One is on corruption. We're importing people from a fair few countries where corruption is endemic without any attempt at integration. We're simultaneously beating ourselves up that, say, 39% of the population of Trumpton are from minority x, yet only 2% of the local magistrates are. I don't know what magic the soil of the UK posesses, but our rulers are apparently convinced that the moment you set foot on it all the 'bad' practices of the old country fall off you, leaving only the good bits - you know, the ones that enrich us.

Absent such magical soil, I'd expect that as more magistrates/tax officials/police whatever are appointed from (unintegrated) minority x, so levels of corruption/violence/whatever will depart from those we've experienced in the last 150 years, and move closer to those in country x.

This thought was inspired by the news that apparently 7,500 people have died in police or prison custody in India in the last 5 years.

Post 2 will be on religion, how we got where we are, and whether, as Shuggy asks, the decline of Christianity isn't a bit of a conservative myth (as you'd imagine, I don't agree).

Post 3 will have to wait till I've read Arnold Toynbee's 'A Study of History'. At a glance, it seems to fit the bill pretty well.

He argues that the breakdown of civilizations is not caused by loss of control over the environment, over the human environment, or attacks from outside. Rather, it comes from the deterioration of the "Creative Minority," which eventually ceases to be creative and degenerates into merely a "Dominant Minority" (who forces the majority to obey without meriting obedience). He argues that creative minorities deteriorate due to a worship of their "former self," by which they become prideful, and fail to adequately address the next challenge they face.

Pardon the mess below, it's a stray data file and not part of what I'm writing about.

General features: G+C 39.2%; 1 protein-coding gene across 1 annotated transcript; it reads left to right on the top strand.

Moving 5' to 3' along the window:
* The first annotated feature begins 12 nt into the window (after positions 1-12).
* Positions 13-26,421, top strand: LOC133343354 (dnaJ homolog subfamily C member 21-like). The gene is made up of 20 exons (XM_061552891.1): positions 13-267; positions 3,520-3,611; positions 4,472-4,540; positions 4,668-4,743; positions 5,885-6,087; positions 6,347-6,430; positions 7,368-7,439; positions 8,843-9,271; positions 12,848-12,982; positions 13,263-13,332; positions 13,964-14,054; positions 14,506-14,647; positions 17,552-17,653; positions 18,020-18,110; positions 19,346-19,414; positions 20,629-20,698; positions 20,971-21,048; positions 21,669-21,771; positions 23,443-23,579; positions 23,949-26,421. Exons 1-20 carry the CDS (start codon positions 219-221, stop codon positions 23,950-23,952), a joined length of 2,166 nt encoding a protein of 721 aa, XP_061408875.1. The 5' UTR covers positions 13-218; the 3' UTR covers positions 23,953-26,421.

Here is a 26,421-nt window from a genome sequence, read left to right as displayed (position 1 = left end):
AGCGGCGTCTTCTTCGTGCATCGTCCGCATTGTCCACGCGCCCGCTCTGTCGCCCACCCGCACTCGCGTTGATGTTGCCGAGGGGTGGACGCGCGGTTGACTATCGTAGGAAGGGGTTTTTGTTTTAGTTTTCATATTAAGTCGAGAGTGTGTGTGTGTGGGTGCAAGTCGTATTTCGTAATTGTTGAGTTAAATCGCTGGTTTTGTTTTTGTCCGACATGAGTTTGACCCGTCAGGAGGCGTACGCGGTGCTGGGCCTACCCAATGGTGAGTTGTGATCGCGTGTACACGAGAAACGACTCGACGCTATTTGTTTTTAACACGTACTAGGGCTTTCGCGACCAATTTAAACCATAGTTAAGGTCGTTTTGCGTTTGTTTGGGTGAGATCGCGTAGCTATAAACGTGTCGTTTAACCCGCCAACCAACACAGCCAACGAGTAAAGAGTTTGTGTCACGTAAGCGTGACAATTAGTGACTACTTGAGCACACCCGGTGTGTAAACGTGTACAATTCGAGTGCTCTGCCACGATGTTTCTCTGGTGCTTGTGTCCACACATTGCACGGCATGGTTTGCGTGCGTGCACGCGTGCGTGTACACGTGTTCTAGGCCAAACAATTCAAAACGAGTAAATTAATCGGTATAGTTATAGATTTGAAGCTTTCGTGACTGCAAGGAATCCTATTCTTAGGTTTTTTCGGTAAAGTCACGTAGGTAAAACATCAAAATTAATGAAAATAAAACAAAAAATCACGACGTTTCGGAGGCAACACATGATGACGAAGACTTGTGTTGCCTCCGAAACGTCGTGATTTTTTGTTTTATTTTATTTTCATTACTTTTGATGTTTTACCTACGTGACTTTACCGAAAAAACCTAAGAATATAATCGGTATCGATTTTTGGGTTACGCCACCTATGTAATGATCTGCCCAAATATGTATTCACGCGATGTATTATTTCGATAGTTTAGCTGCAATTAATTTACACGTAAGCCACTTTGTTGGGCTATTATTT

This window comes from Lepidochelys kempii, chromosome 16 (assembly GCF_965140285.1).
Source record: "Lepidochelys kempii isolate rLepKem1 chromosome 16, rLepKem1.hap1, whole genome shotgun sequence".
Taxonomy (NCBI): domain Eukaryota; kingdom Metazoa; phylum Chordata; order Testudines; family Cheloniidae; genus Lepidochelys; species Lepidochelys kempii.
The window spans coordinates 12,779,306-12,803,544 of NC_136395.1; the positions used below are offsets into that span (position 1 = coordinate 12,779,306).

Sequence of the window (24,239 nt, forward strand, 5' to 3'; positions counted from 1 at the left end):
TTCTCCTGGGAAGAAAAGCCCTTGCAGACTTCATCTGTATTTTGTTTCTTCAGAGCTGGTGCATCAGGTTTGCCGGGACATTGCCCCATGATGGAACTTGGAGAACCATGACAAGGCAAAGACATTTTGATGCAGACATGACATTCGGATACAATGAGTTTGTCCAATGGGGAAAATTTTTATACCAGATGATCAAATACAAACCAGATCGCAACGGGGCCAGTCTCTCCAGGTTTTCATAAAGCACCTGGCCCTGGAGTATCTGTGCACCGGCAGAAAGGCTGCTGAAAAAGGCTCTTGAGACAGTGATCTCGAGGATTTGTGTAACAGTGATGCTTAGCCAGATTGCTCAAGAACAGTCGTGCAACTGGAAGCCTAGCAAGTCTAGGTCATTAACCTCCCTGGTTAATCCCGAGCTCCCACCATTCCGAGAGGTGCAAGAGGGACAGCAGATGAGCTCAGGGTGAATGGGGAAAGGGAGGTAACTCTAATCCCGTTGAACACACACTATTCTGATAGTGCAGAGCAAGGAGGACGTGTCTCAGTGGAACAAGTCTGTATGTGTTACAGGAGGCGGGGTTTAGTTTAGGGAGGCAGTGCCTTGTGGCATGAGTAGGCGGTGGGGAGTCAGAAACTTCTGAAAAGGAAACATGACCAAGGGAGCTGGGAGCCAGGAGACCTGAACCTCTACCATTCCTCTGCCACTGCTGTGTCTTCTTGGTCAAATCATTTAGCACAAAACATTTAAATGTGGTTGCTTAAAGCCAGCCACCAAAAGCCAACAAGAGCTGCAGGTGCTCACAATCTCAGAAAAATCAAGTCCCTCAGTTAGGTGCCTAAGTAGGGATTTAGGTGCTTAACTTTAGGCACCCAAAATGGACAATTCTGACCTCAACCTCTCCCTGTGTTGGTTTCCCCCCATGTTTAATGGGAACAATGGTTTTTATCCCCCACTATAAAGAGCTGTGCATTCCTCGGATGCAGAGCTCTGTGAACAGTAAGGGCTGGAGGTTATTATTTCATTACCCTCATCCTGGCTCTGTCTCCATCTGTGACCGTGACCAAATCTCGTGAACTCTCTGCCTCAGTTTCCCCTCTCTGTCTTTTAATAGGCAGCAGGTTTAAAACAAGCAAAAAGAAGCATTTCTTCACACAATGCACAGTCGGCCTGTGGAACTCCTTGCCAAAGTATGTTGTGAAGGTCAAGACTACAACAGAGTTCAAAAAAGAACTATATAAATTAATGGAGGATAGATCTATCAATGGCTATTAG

Blimey. That seems pretty spot-on for our rulers - right down to the worship of the former self (see the BBC '1968' retrospectives for details).

Somebody - I thought Martin Kelly or David Duff but I may be wrong - blogged about this book a week or two back, but I can't find the post. If thou art that blogger, then identify yourself and receive credit where due.

UPDATE - Martin Kelly's posts were here and here.

On corruption - the BBC - and Pickled Politics for that matter - often report some of the bad things happening in India, which makes for an easy link. But the very existence of such reports show that it's taken seriously - and some fairly senior people get nailed - although some don't. But at least the slew of reports show someone's taking an interest - or more to the point, is able to take an interest without ending up shot dead at the side of the road. It's the countries where you don't get a lot coming out from that are probably worse.

During the agitation (I signed the Downing Street petition) to free Mirza Tahir Hussain, Guardianistas, the Muslim Council of Britain and Uncle Tom Cobley queued up to tell us how corrupt Pakistan was. Yet by some miracle any corruption in Pakistani culture apparently falls off that country's people somewhere on the way to Karachi airport. The same, of course, applies to the good people of Russia - another place where investigative journalists end up dead - but for some reason the only Russians who come here are successful large-scale plunderers of Soviet assets - who want to hang onto their ill-gotten gains.

Sunday, June 29, 2008

Doomed ...

Jackie Ashley :

Talking to ministers over the past few weeks, I have been struck by how fatalistic they have become. They do not seem, in the main, to be rebellious, angry or even despairing. Despair is too energetic a word. They seem clinically depressed, tired and flat.

H.P. Lovecraft

There was something of stolid resignation about them all, as if they walked half in another world between lines of nameless guards to a certain and familiar doom.